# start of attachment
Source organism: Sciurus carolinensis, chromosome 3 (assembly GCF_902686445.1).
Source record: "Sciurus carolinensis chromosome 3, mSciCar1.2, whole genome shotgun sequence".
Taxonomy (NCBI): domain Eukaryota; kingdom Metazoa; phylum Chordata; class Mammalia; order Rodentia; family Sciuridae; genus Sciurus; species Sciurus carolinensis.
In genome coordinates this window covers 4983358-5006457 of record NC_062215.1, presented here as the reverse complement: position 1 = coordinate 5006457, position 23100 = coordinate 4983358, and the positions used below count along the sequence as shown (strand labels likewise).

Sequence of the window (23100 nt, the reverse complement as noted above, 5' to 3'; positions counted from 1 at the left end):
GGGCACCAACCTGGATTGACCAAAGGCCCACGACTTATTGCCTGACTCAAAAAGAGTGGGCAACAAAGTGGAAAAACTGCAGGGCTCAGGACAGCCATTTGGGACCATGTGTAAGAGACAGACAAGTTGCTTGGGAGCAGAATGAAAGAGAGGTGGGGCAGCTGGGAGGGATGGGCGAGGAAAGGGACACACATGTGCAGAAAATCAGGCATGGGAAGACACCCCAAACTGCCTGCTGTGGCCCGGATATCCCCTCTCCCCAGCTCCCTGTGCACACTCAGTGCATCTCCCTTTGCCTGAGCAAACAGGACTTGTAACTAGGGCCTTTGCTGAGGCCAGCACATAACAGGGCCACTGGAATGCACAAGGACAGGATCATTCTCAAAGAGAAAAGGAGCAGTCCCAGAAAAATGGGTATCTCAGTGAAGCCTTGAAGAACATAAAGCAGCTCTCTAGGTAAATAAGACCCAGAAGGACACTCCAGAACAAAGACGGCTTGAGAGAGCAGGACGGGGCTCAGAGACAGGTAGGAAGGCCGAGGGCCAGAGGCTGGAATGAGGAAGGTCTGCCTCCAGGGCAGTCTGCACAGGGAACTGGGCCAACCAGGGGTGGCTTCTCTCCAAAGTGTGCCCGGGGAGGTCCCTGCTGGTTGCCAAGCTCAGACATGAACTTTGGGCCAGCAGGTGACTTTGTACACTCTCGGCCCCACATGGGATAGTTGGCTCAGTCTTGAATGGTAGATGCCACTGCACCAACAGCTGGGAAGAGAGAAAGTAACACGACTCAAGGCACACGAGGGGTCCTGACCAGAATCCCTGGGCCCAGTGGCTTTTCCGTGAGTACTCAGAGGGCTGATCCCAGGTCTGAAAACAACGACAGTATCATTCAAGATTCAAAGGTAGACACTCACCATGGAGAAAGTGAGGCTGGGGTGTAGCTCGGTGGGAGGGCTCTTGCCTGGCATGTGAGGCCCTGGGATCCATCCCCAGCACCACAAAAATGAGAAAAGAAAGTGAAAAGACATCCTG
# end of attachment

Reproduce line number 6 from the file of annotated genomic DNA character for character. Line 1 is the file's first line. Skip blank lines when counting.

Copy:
GGGCACCAACCTGGATTGACCAAAGGCCCACGACTTATTGCCTGACTCAAAAAGAGTGGGCAACAAAGTGGAAAAACTGCAGGGCTCAGGACAGCCATTTGGGACCATGTGTAAGAGACAGACAAGTTGCTTGGGAGCAGAATGAAAGAGAGGTGGGGCAGCTGGGAGGGATGGGCGAGGAAAGGGACACACATGTGCAGAAAATCAGGCATGGGAAGACACCCCAAACTGCCTGCTGTGGCCCGGATATCCCCTCTCCCCAGCTCCCTGTGCACACTCAGTGCATCTCCCTTTGCCTGAGCAAACAGGACTTGTAACTAGGGCCTTTGCTGAGGCCAGCACATAACAGGGCCACTGGAATGCACAAGGACAGGATCATTCTCAAAGAGAAAAGGAGCAGTCCCAGAAAAATGGGTATCTCAGTGAAGCCTTGAAGAACATAAAGCAGCTCTCTAGGTAAATAAGACCCAGAAGGACACTCCAGAACAAAGACGGCTTGAGAGAGCAGGACGGGGCTCAGAGACAGGTAGGAAGGCCGAGGGCCAGAGGCTGGAATGAGGAAGGTCTGCCTCCAGGGCAGTCTGCACAGGGAACTGGGCCAACCAGGGGTGGCTTCTCTCCAAAGTGTGCCCGGGGAGGTCCCTGCTGGTTGCCAAGCTCAGACATGAACTTTGGGCCAGCAGGTGACTTTGTACACTCTCGGCCCCACATGGGATAGTTGGCTCAGTCTTGAATGGTAGATGCCACTGCACCAACAGCTGGGAAGAGAGAAAGTAACACGACTCAAGGCACACGAGGGGTCCTGACCAGAATCCCTGGGCCCAGTGGCTTTTCCGTGAGTACTCAGAGGGCTGATCCCAGGTCTGAAAACAACGACAGTATCATTCAAGATTCAAAGGTAGACACTCACCATGGAGAAAGTGAGGCTGGGGTGTAGCTCGGTGGGAGGGCTCTTGCCTGGCATGTGAGGCCCTGGGATCCATCCCCAGCACCACAAAAATGAGAAAAGAAAGTGAAAAGACATCCTG